Thank you all for your answers and for the explanations of what I am dealing with. Was able to access the hard drive after posting and just a a bit of digging. Clicked "start",,then "my computer" and then opened the hard drive to the flies and data. I actually didn't jumper cable it on the back, but just moved the white pin on the back to slave during the install. Wide ribbon connector went to the last remaining port on the MB. The letter designation was already there for the old hard drive when I opened up "my computer". It's making a bit of clicking noises when running,,so it is probably about ready to fail. glad I could skim off the important stuff before that happened. It's still working,,but it's not liking it.
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a c 462 G Storage
April 26, 2013 11:23:03 AM

Glad you got it to yield your files! Some mobos are smart enough that, if you set the jumper wrong on an IDE drive, it may jst ignore that and use the drive anyway. I'm guessing you are benefiting from that kind of smarts. Getting all your data off it now while you can is a great idea, because I agree the repeated clicking is usually a portent of bigger troubles.

Congratulations on your perseverance and success.
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April 27, 2013 7:34:54 AM

Ok, missed that about the master and slave settings per drive. I blame it on early morning speed reading by way of too much caffeine, which is never a good thing. The old drive is a old IDE and my newer one is a SATA. A single ribbon cable was used to connect the old drive to the old MB port. As I removed it from the old computer it was connected with the grey end connected to the drive and the black end of the ribbon connected to the MB,,,so I re installed it in to this computer the same way. Would have made it a bit easier to use the blue end of the ribbon because it had more length to it for the reach to the port on the newer MB. Since it was a single drive on the connection it could have been left as Cable Select OR Master on the pins I take it? Yes?
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a c 462 G Storage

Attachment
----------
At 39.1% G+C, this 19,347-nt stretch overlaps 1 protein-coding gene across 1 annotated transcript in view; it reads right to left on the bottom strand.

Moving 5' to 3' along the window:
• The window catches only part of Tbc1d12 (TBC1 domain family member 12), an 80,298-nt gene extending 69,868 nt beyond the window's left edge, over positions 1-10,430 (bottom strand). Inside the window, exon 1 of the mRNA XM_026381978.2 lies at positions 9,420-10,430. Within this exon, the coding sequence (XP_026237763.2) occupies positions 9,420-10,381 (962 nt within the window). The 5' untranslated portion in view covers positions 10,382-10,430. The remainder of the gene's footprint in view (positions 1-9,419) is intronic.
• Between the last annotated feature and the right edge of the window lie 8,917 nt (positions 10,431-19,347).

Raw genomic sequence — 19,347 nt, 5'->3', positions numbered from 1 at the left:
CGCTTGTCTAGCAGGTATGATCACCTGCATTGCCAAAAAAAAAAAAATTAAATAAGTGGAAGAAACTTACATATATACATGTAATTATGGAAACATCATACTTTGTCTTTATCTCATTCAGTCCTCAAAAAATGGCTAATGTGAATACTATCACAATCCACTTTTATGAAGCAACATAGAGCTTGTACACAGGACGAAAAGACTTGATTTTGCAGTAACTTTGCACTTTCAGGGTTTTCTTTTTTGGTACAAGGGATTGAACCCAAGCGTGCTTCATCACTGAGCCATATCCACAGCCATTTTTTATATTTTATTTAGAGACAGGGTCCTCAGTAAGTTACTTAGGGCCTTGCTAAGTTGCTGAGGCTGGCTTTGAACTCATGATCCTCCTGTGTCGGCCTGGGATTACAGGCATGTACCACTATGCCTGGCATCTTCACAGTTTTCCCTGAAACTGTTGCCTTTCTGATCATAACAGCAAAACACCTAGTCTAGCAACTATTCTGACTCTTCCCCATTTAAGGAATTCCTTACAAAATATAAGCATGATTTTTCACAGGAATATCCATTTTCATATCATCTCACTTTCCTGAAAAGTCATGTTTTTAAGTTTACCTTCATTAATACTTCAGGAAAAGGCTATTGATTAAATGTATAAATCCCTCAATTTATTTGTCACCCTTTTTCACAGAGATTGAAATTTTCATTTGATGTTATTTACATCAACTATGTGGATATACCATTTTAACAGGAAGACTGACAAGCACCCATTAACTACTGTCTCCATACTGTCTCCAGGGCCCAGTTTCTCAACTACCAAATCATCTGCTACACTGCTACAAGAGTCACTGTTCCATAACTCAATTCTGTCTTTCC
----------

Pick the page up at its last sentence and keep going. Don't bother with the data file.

April 27, 2013 7:42:39 AM

Almost yes. I think you're saying that the cable is now in your new machine just like the old one - Black connector to the mobo port, Blue connector (other end) unused, Grey (middle) connector to the HDD. Although that's all wrong, it sort of works. The dilemma is that, with the HDD's jumper set to "CS", it will be the SLAVE since it's connected to the middle connector, and the port has NO Master.

You should go inside the case and change around the cable. Plug the Blue end into the mobo port, the Black (other end) into the HDD. Then it will be correct, whether the HDD's jumper is set to either "Master" OR "CS".
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April 27, 2013 8:12:56 AM

Funny. It was assembled that way in the old computer and the old computer only had the one hard drive, So it was set to Slave by way of connections, but it was the Master regardless, just due to the fact that it was only the one drive. So going back in and making it correct on the ribbon connections, I can pin it to Master or CS. Which one would be more appropriate?,, or does it matter?
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a c 462 G Storage
April 27, 2013 8:10:00 PM

Some modern BIOS's are smart enough to save us from simpler mistakes. like mis-setting the Master and Slave jumpers on IDE drives. Maybe that's why it worked in the old machine.

As to your question: I don't think it matters at all. Some people prefer the "CS" setting for everything 'cause it's simple. I do it the older explicit way because that's what I learned, and it is not hard at all. Your choice.
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April 28, 2013 2:04:32 AM

Ok, thanks. Now this old drive is quiet with no clicking, but it is still working. It's a very old 80GB Western Digital WD 800BB with 57 GB of free space remaining.